Teen cheerleader’s sweary Snapchat becomes Supreme Court free speech case | WHAT REALLY HAPPENED X-Frame-Options: DENY X-Frame-Options: SAMEORIGIN

Teen cheerleader’s sweary Snapchat becomes Supreme Court free speech case

Fourteen-year-old Brandi Levy was having that kind of day where she just wanted to scream. So she did, in a profanity-laced posting on Snapchat that has, improbably, ended up before the Supreme Court in the most significant case on student speech in more than 50 years.

At issue is whether state schools can discipline students over something they say off-campus. The topic is especially meaningful in a time of remote learning because of the coronavirus pandemic and a rising awareness of the pernicious effects of online bullying.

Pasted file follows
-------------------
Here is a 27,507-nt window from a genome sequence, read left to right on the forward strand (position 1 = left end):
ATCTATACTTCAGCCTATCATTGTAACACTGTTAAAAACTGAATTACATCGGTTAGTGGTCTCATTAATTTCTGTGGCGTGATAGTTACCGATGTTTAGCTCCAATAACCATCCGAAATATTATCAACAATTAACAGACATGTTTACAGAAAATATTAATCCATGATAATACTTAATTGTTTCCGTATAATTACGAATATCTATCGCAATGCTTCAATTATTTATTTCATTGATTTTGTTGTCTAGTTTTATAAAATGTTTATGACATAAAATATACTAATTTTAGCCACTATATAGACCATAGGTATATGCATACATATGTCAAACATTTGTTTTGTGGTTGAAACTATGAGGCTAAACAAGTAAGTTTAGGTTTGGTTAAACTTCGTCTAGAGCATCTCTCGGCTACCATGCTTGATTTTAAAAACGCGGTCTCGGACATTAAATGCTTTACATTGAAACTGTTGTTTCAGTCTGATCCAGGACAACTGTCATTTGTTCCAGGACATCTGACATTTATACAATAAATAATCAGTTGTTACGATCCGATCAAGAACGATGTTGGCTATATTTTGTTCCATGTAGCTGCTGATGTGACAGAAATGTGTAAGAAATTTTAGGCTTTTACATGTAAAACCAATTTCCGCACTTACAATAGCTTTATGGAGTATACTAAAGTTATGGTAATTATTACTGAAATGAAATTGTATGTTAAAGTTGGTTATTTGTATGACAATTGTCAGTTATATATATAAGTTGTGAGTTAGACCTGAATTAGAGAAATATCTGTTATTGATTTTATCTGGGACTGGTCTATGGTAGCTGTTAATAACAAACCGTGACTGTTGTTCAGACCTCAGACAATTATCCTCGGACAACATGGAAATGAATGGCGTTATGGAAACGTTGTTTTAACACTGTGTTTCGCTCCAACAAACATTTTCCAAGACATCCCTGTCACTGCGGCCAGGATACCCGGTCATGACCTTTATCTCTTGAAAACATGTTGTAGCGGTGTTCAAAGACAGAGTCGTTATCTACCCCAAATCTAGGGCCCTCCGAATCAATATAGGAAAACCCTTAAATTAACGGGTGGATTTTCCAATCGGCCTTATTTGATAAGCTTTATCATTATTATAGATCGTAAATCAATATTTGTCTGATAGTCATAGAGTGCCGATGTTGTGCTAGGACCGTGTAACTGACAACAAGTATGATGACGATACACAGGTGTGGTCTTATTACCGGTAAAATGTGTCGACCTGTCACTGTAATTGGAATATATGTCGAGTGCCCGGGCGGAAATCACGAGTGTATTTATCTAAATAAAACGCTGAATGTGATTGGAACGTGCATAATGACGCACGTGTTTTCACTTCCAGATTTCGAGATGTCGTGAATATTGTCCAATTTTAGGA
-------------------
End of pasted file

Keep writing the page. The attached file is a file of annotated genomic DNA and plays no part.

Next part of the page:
Arguments are on Wednesday, via telephone because of the pandemic, before a court on which several Supreme Court justices have school-age children or recently did.

The case has its roots in the Vietnam-era case of a high school in Des Moines, Iowa, that suspended students who wore armbands to protest the war. In a landmark ruling, the Supreme Court sided with the students, declaring students don’t “shed their constitutional rights to freedom of speech or expression at the schoolhouse gate”.

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